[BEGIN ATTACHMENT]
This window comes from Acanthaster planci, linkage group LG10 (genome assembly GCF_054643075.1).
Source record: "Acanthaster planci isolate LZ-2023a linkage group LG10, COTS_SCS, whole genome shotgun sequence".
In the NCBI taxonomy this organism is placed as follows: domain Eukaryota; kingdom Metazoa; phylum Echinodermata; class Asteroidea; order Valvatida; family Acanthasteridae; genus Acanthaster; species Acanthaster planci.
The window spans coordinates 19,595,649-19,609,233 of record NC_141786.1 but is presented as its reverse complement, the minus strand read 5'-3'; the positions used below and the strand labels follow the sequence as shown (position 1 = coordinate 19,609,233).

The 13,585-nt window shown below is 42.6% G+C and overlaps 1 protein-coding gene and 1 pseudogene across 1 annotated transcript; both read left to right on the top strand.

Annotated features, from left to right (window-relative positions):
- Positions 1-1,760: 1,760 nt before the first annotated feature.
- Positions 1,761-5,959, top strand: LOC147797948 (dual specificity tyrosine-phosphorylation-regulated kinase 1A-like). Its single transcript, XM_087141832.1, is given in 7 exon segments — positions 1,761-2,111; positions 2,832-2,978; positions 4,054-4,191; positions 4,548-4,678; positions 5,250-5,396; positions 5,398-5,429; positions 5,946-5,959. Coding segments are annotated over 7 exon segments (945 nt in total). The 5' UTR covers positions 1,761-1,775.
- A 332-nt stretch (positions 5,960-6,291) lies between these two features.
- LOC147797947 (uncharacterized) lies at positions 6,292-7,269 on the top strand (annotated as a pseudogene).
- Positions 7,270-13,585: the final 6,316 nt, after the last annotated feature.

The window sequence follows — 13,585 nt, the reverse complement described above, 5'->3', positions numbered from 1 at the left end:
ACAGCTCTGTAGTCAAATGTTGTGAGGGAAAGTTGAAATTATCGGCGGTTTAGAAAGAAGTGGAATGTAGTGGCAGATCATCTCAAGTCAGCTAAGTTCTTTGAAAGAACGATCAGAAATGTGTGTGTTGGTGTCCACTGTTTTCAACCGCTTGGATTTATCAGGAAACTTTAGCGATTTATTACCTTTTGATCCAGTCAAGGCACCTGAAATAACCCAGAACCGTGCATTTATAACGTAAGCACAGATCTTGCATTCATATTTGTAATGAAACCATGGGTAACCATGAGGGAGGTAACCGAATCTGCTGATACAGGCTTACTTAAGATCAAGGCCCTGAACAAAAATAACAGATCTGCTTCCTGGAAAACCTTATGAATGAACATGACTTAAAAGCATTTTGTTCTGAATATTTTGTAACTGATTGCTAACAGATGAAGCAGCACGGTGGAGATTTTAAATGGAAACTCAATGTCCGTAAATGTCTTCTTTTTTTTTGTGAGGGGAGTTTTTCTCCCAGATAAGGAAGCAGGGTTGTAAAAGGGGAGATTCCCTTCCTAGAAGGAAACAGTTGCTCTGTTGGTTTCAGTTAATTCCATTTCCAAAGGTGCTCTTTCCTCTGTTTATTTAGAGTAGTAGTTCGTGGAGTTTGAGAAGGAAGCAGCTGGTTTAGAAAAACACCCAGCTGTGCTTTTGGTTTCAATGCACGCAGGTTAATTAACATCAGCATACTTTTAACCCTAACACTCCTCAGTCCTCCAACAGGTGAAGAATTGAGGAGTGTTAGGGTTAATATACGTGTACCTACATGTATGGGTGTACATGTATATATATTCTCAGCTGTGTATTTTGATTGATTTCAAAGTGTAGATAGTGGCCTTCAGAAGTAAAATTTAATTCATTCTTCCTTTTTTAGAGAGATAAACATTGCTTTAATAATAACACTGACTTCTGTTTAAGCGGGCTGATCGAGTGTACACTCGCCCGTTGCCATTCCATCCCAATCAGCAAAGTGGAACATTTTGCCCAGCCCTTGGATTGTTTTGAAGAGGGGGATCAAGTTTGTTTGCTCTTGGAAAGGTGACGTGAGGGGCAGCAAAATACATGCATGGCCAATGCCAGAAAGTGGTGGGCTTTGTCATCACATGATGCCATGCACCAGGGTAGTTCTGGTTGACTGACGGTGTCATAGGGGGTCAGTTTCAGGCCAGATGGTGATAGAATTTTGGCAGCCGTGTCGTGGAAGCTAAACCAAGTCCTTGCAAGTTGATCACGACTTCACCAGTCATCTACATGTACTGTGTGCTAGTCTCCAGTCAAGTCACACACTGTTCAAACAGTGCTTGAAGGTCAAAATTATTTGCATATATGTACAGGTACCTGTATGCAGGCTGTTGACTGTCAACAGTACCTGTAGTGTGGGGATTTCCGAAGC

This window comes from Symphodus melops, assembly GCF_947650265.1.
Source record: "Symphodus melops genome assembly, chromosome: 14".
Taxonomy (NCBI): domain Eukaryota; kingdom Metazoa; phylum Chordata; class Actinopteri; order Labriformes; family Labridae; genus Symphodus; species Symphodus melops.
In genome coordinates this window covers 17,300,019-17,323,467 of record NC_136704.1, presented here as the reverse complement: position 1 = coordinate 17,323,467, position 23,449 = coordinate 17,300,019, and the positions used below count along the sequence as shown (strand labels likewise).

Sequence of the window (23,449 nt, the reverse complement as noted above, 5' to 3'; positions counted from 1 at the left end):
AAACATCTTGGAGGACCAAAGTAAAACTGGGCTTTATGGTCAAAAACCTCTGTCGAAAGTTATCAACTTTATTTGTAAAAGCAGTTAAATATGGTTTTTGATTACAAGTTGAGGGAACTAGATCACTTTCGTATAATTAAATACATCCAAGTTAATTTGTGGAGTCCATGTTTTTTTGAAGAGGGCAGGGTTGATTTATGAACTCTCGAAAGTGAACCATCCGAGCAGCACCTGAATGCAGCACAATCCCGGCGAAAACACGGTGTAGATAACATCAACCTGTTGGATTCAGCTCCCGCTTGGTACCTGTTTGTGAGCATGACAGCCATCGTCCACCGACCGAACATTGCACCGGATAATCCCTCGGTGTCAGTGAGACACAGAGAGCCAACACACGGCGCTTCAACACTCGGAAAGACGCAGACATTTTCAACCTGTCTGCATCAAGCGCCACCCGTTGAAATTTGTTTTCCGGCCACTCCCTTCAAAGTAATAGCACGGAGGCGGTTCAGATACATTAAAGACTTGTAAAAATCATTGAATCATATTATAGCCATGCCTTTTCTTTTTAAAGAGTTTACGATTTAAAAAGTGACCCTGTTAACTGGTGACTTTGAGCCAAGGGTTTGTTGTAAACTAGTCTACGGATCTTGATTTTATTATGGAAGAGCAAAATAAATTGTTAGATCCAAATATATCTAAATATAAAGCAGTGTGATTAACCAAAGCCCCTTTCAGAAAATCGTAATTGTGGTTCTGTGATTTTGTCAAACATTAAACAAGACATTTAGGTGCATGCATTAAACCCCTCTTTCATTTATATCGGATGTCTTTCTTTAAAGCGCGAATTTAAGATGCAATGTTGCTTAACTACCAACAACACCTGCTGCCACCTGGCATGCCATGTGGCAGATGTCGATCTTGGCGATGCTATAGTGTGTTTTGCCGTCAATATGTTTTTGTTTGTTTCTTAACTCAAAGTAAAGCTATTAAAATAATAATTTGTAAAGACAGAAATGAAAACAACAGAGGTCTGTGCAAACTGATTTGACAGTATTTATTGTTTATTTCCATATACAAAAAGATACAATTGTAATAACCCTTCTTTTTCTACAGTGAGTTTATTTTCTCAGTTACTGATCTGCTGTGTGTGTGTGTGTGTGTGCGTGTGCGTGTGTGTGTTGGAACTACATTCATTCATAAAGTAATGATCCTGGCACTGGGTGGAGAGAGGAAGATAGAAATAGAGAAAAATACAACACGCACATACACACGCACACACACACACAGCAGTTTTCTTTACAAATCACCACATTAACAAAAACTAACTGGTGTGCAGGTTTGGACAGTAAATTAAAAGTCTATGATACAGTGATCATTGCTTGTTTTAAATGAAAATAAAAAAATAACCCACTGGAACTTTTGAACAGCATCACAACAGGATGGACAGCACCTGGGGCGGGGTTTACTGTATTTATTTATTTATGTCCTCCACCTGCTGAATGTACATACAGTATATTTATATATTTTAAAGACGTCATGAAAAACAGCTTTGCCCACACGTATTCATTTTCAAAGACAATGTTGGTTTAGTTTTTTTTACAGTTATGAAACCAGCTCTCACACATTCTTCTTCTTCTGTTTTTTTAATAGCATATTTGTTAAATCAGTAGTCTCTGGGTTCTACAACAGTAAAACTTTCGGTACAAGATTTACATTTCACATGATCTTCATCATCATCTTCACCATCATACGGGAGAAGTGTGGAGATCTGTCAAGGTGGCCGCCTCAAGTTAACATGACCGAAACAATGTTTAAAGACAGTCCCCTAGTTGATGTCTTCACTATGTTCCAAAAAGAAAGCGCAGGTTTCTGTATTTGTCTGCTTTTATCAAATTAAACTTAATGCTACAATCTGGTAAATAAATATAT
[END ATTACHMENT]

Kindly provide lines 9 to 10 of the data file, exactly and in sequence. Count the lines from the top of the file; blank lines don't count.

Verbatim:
- A 332-nt stretch (positions 5,960-6,291) lies between these two features.
- LOC147797947 (uncharacterized) lies at positions 6,292-7,269 on the top strand (annotated as a pseudogene).